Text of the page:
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How did I get here? (And why did I stay?): The White Horse's Denis O'Donnell answers

Since opening in 2011, The White Horse has established itself as Austin’s hipster honky-tonk — no doubt a mainstay on the calendar of any Eastsider in town. They might be less familiar its proprietor, Denis O’Donnell, a family man with a flair for good times and an affinity for great people. On a Tuesday night sipping whiskey, the former Houstonite shed some light on how he got where he is today.

Name: Denis O’Donnell

Hometown: Houston, Texas

Occupation: Owner, The White Horse

Year I moved to Austin: 1999

First neighborhood: Right next to Capital Plaza, which is a heck of a place to live alone as a teenager. I got to see an Uzi fired for the first time in my life.

Current neighborhood: I still call East Cameron home.

What brought me here: I was a musician at 19, and my friend Chris, the guitar player from East Cameron Folkcore, wanted me to start a band with him. I moved here to start a band and start college. But ultimately, it was the music scene that drew me here.

First Austin memory: The first weekend I moved here, I went to Sixth Street with a really shitty fake ID. The guy had a big gap between his teeth and a rat-tail. We went to what is now Bikinis, which was formerly a place called Jazz — a great spot for live music and Cajun food. We wandered up and down Sixth, and we ended the night at The Library, and they kicked my butt, hard. I got yanked off a stool, my head hit the floor and when I went to get my hat, I got thrown from the bar to the street. It was quite a first weekend.

Hole in the Wall has my heart. It’s been a beautiful incubator of every spectrum of live music for almost 40 years. 

Favorite Austin spot: Hole in the Wall has my heart. It’s difficult to walk the line of eclectic booking — it’s been a beautiful incubator of every spectrum of live music for almost 40 years. It was a home for Townes Van Zandt and his contemporaries, and a place they used to get kicked out of frequently. They were homeless and hobo jerks that got thrown out of places as fast as they ever had a shot, and they’d inevitably shuffle their way down to the Hole in the Wall. The bartender would go out of his way to avoid having to let them in.

Austinite I look up to: Will Tanner, owner of Hole in the Wall. I spent a lot of years running restaurants in this town. It’s a very stressful thing to do, but it’s in my blood. I left a high-volume, high-stress job, and he took me in. I was a bar back with a sweeping mop; I went from an executive position to shaving a mohawk in my hair. And I never felt so awesome.

Austinite I miss: John Pettis, guitar player in the now-defunct Bankrupt and the Borrowers [who died tragically in a house fire at the age of 26]. He died too young. While the height of the East Cameron scene was just exploding with passion and collaboration. It just wasn’t fair. These guys came from a Berklee College of Music background, but drew from a knot in their throats. It was something that just came out of their stomachs. Pettis was the one who probably had the most skill in arranging harmony, and his bands are seeing so much beautiful success right now that could have only been honed with his skills.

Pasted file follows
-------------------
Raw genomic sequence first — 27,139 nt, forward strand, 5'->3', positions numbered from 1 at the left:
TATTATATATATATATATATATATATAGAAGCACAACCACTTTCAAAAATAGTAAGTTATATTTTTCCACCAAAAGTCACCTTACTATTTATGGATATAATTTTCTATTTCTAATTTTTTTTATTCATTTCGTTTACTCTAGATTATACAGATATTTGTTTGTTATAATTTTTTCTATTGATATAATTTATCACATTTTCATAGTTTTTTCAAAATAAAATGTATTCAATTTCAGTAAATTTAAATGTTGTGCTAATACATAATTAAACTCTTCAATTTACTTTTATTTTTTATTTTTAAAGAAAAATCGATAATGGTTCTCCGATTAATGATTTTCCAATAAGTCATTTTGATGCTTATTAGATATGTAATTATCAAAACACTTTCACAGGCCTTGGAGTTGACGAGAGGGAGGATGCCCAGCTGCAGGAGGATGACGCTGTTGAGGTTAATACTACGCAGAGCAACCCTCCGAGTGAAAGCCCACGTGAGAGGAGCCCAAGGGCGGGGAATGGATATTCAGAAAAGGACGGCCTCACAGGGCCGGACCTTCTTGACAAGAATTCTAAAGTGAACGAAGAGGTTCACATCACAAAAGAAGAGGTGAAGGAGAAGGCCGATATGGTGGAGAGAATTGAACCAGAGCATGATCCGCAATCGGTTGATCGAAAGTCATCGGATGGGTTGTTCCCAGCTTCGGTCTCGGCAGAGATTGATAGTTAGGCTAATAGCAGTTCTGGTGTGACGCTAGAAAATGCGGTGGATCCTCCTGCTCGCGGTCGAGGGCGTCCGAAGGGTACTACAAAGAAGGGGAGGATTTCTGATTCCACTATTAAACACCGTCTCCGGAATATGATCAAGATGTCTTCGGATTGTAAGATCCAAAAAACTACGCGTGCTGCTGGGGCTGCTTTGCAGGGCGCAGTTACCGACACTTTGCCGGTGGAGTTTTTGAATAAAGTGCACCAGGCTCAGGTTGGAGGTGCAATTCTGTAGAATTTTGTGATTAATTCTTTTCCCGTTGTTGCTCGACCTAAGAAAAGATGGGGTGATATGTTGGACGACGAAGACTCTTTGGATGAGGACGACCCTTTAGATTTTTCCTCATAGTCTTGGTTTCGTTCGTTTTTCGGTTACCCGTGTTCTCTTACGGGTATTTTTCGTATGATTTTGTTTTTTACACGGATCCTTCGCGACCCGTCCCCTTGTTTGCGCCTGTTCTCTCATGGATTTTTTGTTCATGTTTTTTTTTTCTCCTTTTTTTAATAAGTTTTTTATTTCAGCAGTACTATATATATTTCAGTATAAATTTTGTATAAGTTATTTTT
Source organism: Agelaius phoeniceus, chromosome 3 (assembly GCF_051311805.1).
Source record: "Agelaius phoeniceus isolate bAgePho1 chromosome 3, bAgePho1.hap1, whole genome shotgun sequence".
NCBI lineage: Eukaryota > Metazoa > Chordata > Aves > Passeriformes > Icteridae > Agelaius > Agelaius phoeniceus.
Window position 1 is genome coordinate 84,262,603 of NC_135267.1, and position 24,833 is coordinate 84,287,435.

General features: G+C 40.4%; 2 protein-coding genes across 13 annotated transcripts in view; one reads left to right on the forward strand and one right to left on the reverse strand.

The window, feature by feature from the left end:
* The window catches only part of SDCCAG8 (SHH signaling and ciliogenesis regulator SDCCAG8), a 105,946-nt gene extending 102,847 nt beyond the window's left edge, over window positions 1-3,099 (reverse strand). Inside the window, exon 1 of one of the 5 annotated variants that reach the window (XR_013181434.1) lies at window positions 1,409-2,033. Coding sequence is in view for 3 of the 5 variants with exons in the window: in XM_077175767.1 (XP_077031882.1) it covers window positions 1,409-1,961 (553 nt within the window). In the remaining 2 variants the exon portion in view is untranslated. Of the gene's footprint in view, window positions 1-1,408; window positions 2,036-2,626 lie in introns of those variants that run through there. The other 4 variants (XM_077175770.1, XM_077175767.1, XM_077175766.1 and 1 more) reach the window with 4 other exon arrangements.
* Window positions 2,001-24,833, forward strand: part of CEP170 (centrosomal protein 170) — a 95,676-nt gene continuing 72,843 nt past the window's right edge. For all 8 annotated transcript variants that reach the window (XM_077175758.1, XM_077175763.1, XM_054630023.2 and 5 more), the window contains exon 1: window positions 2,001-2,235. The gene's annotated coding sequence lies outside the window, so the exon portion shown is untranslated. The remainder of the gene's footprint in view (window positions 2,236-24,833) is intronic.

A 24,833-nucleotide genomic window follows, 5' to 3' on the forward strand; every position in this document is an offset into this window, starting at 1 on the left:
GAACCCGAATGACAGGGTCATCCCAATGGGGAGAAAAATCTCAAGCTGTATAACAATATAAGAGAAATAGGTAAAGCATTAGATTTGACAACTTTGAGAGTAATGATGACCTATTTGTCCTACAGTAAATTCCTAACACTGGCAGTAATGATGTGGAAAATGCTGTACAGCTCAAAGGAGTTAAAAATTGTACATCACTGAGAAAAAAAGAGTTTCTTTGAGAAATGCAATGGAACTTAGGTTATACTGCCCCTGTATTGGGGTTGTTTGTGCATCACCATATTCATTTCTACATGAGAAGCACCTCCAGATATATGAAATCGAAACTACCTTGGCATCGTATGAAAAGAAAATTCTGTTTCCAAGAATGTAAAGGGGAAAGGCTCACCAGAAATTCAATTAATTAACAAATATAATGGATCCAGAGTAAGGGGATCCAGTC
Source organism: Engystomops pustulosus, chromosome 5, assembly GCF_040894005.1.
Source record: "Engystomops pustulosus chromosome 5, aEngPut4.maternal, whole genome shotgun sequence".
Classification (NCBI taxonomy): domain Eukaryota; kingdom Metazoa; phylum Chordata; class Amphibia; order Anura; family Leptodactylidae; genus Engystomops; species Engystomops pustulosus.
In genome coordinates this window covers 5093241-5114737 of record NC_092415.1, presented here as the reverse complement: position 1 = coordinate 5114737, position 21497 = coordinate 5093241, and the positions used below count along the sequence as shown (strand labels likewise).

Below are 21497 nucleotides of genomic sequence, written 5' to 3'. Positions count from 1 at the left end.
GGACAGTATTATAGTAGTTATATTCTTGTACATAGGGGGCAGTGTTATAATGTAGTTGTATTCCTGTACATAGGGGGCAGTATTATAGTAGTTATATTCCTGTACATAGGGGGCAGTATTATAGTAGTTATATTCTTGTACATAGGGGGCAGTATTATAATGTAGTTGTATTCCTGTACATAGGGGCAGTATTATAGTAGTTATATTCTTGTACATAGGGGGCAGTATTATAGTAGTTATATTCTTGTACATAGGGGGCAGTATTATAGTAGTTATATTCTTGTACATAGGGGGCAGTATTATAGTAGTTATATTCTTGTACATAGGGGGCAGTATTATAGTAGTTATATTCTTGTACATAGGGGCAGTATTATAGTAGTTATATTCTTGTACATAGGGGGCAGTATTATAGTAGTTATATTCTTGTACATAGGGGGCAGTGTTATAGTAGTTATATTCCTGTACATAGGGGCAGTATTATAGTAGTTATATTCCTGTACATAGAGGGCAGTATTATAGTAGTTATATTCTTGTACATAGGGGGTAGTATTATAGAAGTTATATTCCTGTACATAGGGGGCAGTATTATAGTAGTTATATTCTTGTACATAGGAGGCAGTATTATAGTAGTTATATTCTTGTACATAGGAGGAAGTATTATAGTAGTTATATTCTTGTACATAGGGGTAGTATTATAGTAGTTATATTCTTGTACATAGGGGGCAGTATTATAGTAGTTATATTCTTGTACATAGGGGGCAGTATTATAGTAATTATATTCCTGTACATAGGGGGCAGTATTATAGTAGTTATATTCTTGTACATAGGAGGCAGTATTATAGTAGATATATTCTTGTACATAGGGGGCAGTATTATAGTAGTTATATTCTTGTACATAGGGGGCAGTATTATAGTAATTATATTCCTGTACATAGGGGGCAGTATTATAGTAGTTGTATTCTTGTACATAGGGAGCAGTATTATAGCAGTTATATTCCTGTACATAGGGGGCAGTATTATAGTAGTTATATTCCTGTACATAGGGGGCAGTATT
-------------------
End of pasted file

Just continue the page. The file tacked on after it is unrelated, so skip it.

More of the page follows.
Biggest change I’ve seen: I’ve seen live music move off of Sixth Street and move to Red River, and then East. I’ve seen Sixth Street as an entertainment district dissolve into a knuckle-dragging, shot-bar shit show.

Restaurants I'd recommend: My favorite Austin restaurant(s) would be Justine’s — such an amazing marriage of culture, deep cut vinyl, mixed with French cuisine and fun. It’s an example that Austin isn’t totally inundated with affluent yuppies — that everyone can enjoy the edgy environment of the finer things. If you’re looking for Italian, Vespaio can’t be beat. They go way beyond. It has an old-world, classic warmth.

If I had any advice for a new person, it would be to try to enjoy as much of the beauty and fun that this city has to offer. 

Advice for newbies: I’d say "welcome." If I had any advice for a new person, it would be to try to enjoy as much of the beauty and fun that this city has to offer. Because I’ve been a lot of places, and we’ve got it in spades! Go outside and bask in the aesthetic beauty that Austin has so much of. There are so many options of things to do today, things to eat and more. It’s so beautiful. I hope any stranger that comes into town has the opportunity to be racked with the notion of "what to do next?"’ This city is like a sandbox for adults.

What Austin has taught me: Austin has taught me everything. The most important thing it’s taught me is probably love. I met my wife here. It’s taught me business. I’ve run some of the most successful restaurants in town. It’s taught me about hard knocks and the competitiveness of the music scene — I’ve tasted success with East Cameron Folkcore, and I’ve tested the waters with my own band. I’ve learned that this is home, and that this place has more value to me than anywhere that I’ve ever been.

Why I’ve stuck around: I’ve felt that I could contribute in work and business and music, and it all came together at once. All of the work with playing live shows for nobody and nothing turned into a band. All of the hours I worked in a business turned into running a bar I love. I saw an opening in contributing to the country genre that wasn’t there before, and I’m happy to have that chance.

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